HEALTH CARE BILLS IN BUDGET: The Budget Committee also has on its lengthy agenda SB 1590, a medical-malpractice bill that is a top priority of the Florida Medical Association. Also, it will consider SB 1676, which would provide sovereign immunity to University of Miami doctors who care for patients at Jackson Memorial Hospital. Bills the panel doesn? get to could come up on Tuesday. (Monday, 1:15 pm. 412 Knott Building.)

ALSO IN BUDGET: Other bills before Budget include a proposed constitutional amendment (SJR 2084) to try to reduce the Supreme Court? ability to make substantive rules, and a bill (SB 1610) clarifying that the state could recalculate its base for setting the minimum wage to take into account deflation, the Senate? elections package (SB 2086). The list of bills awaiting the committee? approval is so long, that it has set out an expedited calendar similar to a consent calendar. Just that calendar has more than 30 bills on it that the panel will attempt to hear in the 4 hour and 15 minute meeting. The committee meets again on Tuesday so bills that don? get heard Monday will carry over. The full committee meeting agenda is at:
(Monday, 1:15 p.m., 412 Knott Building.)


BP RESEARCH FUNDS: Scientists and other representatives of the Gulf Research Initiative are scheduled to unroll efforts to spend $500 million in BP funds to pay for studies looking into the environmental and public health effects of the Deepwater Horizon oil spill. The funding was announced in September. The group will announce its initial request for proposals to receive money under the program, which comes in addition to $1 billion in BP money announced this week for restoration efforts in the five state Gulf region. (Monday, 9 a.m., National Press Club, Washington. D.C.)


SENATE ETHICS AND ELECTIONS: The Senate Rules Committee? Subcommittee on Ethics and Elections meets Tuesday morning and will consider recommendations for confirmation for Agency for Health Care Secretary Liz Dudek; Business and Professional Regulation Secretary Ken Lawson; Children and Families Secretary David Wilkins; Community Affairs Secretary Billy Buzzett; Corrections Secretary Ed Buss; Environmental Protection Secretary Herschel Vinyard; and Surgeon General Harry Frank Farmer along with various appointees to boards and commissions. The panel also considers SB 778 related to district school board members and a bill (SB 1564) that would allow certain proposed constitutional amendment votes to be held in January if that? when Florida holds its presidential primary. (Tuesday, 8 a.m., 412 Knott Building.)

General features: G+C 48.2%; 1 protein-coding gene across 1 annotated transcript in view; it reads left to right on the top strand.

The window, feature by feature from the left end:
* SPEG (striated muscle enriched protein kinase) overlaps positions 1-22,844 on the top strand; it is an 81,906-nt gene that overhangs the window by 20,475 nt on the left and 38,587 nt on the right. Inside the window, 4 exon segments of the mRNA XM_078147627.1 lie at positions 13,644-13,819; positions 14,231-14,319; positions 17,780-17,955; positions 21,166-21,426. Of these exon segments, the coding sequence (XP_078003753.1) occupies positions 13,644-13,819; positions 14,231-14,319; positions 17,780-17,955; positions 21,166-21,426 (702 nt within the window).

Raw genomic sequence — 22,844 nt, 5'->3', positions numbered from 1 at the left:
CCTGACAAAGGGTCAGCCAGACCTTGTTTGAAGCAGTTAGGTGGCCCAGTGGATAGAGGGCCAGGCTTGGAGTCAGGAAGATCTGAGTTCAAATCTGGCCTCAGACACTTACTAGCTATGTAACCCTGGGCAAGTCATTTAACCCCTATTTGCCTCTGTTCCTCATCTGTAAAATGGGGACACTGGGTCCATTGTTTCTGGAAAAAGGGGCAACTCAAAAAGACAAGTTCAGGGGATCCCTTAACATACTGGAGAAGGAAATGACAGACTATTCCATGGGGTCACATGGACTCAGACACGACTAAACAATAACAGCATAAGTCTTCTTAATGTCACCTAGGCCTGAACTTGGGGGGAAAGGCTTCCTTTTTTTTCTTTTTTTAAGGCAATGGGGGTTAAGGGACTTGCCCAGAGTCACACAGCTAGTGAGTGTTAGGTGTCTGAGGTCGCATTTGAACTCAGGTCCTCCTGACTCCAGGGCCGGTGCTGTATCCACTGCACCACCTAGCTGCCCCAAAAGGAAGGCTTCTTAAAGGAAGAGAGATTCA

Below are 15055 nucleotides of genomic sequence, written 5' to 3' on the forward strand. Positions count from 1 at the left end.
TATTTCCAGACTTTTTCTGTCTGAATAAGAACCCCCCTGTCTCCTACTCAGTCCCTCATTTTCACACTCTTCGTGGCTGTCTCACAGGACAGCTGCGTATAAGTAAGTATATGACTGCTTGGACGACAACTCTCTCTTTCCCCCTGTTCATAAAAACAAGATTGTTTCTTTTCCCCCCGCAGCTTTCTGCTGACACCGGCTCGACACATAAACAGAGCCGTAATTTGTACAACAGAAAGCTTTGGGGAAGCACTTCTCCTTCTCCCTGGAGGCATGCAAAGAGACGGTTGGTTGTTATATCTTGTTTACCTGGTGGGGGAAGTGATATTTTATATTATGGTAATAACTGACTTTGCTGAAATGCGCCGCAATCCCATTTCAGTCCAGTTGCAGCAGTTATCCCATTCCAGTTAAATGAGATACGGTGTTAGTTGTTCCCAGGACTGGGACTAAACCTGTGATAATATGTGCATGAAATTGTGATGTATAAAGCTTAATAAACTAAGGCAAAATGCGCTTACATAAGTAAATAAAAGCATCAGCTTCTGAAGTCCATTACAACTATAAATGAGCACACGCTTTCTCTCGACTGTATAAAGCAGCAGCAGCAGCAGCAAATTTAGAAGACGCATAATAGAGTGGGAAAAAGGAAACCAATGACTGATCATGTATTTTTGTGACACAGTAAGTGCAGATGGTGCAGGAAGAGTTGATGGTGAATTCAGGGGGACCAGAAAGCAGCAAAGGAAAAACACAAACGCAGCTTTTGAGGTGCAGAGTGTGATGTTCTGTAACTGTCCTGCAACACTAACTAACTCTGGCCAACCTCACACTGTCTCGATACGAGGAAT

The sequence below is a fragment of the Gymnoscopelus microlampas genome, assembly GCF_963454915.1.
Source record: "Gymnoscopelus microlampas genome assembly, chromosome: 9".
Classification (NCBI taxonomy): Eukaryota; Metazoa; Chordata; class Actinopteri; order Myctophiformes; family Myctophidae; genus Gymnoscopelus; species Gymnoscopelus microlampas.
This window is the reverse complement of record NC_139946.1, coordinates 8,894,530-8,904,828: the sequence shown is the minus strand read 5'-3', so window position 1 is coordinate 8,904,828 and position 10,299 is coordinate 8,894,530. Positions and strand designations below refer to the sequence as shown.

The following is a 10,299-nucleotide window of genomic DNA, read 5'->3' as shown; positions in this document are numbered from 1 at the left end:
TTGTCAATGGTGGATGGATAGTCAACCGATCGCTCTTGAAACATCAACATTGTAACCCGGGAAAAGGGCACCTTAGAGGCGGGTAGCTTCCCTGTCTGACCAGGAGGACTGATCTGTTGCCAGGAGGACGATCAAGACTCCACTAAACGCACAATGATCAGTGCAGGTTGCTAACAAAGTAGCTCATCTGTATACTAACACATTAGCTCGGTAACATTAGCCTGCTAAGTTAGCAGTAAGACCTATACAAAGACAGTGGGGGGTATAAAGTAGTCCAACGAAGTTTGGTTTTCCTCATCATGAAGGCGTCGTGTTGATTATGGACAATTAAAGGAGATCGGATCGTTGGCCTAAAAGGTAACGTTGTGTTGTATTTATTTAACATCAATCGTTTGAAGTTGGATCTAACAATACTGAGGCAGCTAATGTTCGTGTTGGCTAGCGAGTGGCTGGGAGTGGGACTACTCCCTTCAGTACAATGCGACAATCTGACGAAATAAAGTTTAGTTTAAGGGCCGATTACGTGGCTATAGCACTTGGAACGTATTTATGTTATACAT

HOUSE REDISTRICTING COMMITTEE: The House Redistricting Committee holds its second meeting in as many weeks as lawmakers begin preparing for the once-a-decade process of redrawing the state’s political boundaries. Last week’s meeting was largely organizational; the committee has not yet put out an agenda for this week’s get-together. (Tuesday, 9 a.m., 404 House Office Building)

SENATE BUDGET COMMITTEE: The Senate Budget Committee picks up Tuesday morning where it leaves off Monday evening. (Tuesday, 9:45 a.m., 412 Knott Building.)

HOUSE IN SESSION: The House begins several days in session with a lengthy special order calendar that contains several abortion bills, including: a Constitutional amendment barring the use of public dollars for abortions (HJR 1179); a bill banning abortion coverage from policies that will be sold through the health-insurance exchanges created by the federal health care law (HB 97); a bill strengthening a 2005 law requiring a parent to be notified if a minor is getting an abortion (HB 1247); a revival of a bill, vetoed by Gov. Charlie Crist, that would require all women to undergo an ultrasound before having an abortion (HB 1127); and a bill that would ban abortions after fetuses reach viability and require that new abortion clinics be owned and operated by physicians (HB 1397). Also on tap: A measure allowing dog tracks to continue to operate poker rooms with no requirement they have live dog racing (HB 1145); a bill limiting when doctors can ask questions of patients about guns (HB 155); a bill providing penalties for local officials who make more stringent gun laws than the state (HB 45); a Constitutional amendment repealing the “Blaine Amendment” that bars state money from going directly to religious organizations (HJR 1471); and a bill requiring welfare recipients to clear a drug test before collecting benefit checks (HB 353). Measures taken up on special order Tuesday will likely be voted on either Tuesday or Wednesday. (Tuesday, 11 a.m., House chamber.)